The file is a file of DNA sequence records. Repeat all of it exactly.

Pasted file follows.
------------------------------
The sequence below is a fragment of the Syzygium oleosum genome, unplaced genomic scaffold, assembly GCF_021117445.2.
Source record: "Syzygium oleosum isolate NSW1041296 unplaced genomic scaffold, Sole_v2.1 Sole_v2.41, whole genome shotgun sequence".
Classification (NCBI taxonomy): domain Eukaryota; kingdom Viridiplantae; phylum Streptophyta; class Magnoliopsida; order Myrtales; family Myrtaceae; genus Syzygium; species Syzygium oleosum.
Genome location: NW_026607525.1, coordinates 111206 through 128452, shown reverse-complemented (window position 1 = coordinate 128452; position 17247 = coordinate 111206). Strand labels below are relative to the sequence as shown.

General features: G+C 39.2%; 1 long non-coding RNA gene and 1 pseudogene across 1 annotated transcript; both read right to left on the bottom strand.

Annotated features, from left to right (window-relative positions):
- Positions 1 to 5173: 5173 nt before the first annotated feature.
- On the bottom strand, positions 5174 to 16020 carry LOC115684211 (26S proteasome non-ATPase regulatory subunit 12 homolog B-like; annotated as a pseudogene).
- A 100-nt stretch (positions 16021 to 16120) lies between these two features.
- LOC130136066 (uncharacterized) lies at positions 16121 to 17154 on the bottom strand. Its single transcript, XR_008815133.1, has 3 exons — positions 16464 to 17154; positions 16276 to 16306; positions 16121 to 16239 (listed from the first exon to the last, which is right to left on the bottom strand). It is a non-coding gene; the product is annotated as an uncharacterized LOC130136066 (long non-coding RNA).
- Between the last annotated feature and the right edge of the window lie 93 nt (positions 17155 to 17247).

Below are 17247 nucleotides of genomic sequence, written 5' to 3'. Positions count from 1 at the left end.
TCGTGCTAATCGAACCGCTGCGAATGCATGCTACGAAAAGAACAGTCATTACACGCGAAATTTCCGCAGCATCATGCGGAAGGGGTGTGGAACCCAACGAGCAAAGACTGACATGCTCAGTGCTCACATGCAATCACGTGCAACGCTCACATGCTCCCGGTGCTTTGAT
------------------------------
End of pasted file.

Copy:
The sequence below is a fragment of the Syzygium oleosum genome, unplaced genomic scaffold, assembly GCF_021117445.2.
Source record: "Syzygium oleosum isolate NSW1041296 unplaced genomic scaffold, Sole_v2.1 Sole_v2.41, whole genome shotgun sequence".
Classification (NCBI taxonomy): domain Eukaryota; kingdom Viridiplantae; phylum Streptophyta; class Magnoliopsida; order Myrtales; family Myrtaceae; genus Syzygium; species Syzygium oleosum.
Genome location: NW_026607525.1, coordinates 111206 through 128452, shown reverse-complemented (window position 1 = coordinate 128452; position 17247 = coordinate 111206). Strand labels below are relative to the sequence as shown.

General features: G+C 39.2%; 1 long non-coding RNA gene and 1 pseudogene across 1 annotated transcript; both read right to left on the bottom strand.

Annotated features, from left to right (window-relative positions):
- Positions 1 to 5173: 5173 nt before the first annotated feature.
- On the bottom strand, positions 5174 to 16020 carry LOC115684211 (26S proteasome non-ATPase regulatory subunit 12 homolog B-like; annotated as a pseudogene).
- A 100-nt stretch (positions 16021 to 16120) lies between these two features.
- LOC130136066 (uncharacterized) lies at positions 16121 to 17154 on the bottom strand. Its single transcript, XR_008815133.1, has 3 exons — positions 16464 to 17154; positions 16276 to 16306; positions 16121 to 16239 (listed from the first exon to the last, which is right to left on the bottom strand). It is a non-coding gene; the product is annotated as an uncharacterized LOC130136066 (long non-coding RNA).
- Between the last annotated feature and the right edge of the window lie 93 nt (positions 17155 to 17247).

Below are 17247 nucleotides of genomic sequence, written 5' to 3'. Positions count from 1 at the left end.
TCGTGCTAATCGAACCGCTGCGAATGCATGCTACGAAAAGAACAGTCATTACACGCGAAATTTCCGCAGCATCATGCGGAAGGGGTGTGGAACCCAACGAGCAAAGACTGACATGCTCAGTGCTCACATGCAATCACGTGCAACGCTCACATGCTCCCGGTGCTTTGAT